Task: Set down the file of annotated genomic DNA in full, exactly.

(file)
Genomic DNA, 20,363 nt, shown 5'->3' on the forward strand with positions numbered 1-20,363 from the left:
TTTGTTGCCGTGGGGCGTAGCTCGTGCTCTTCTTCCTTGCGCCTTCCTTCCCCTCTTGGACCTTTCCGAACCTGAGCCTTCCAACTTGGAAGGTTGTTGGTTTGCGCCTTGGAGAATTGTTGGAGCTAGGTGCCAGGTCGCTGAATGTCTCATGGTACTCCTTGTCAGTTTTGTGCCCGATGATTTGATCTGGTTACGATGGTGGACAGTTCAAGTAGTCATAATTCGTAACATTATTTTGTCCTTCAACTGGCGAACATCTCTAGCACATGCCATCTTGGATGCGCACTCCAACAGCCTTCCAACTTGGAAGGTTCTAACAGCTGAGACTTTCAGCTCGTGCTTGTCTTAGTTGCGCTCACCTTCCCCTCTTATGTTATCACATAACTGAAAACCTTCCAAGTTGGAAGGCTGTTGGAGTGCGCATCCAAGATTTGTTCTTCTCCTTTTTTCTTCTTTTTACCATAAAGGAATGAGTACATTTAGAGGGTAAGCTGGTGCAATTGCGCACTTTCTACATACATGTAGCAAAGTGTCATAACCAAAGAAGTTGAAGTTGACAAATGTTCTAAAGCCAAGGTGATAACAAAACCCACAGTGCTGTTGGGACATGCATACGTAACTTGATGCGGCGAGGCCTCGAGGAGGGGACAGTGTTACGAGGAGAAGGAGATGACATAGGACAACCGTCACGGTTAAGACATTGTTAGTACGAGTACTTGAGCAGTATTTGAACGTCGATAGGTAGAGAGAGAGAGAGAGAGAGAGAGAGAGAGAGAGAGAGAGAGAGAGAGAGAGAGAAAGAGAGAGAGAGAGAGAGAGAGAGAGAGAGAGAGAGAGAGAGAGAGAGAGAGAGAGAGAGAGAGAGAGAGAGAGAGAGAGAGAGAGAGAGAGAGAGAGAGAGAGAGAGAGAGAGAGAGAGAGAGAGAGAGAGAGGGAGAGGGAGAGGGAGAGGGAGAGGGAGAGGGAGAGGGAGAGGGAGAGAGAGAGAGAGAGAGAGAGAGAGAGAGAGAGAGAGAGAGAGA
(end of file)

Genomic DNA, 20,363 nt, shown 5'->3' on the forward strand with positions numbered 1-20,363 from the left:
TTTGTTGCCGTGGGGCGTAGCTCGTGCTCTTCTTCCTTGCGCCTTCCTTCCCCTCTTGGACCTTTCCGAACCTGAGCCTTCCAACTTGGAAGGTTGTTGGTTTGCGCCTTGGAGAATTGTTGGAGCTAGGTGCCAGGTCGCTGAATGTCTCATGGTACTCCTTGTCAGTTTTGTGCCCGATGATTTGATCTGGTTACGATGGTGGACAGTTCAAGTAGTCATAATTCGTAACATTATTTTGTCCTTCAACTGGCGAACATCTCTAGCACATGCCATCTTGGATGCGCACTCCAACAGCCTTCCAACTTGGAAGGTTCTAACAGCTGAGACTTTCAGCTCGTGCTTGTCTTAGTTGCGCTCACCTTCCCCTCTTATGTTATCACATAACTGAAAACCTTCCAAGTTGGAAGGCTGTTGGAGTGCGCATCCAAGATTTGTTCTTCTCCTTTTTTCTTCTTTTTACCATAAAGGAATGAGTACATTTAGAGGGTAAGCTGGTGCAATTGCGCACTTTCTACATACATGTAGCAAAGTGTCATAACCAAAGAAGTTGAAGTTGACAAATGTTCTAAAGCCAAGGTGATAACAAAACCCACAGTGCTGTTGGGACATGCATACGTAACTTGATGCGGCGAGGCCTCGAGGAGGGGACAGTGTTACGAGGAGAAGGAGATGACATAGGACAACCGTCACGGTTAAGACATTGTTAGTACGAGTACTTGAGCAGTATTTGAACGTCGATAGGTAGAGAGAGAGAGAGAGAGAGAGAGAGAGAGAGAGAGAGAGAGAGAGAGAGAGAGAAAGAGAGAGAGAGAGAGAGAGAGAGAGAGAGAGAGAGAGAGAGAGAGAGAGAGAGAGAGAGAGAGAGAGAGAGAGAGAGAGAGAGAGAGAGAGAGAGAGAGAGAGAGAGAGAGAGAGAGAGAGAGAGAGAGAGAGGGAGAGGGAGAGGGAGAGGGAGAGGGAGAGGGAGAGGGAGAGGGAGAGAGAGAGAGAGAGAGAGAGAGAGAGAGAGAGAGAGAGAGAGA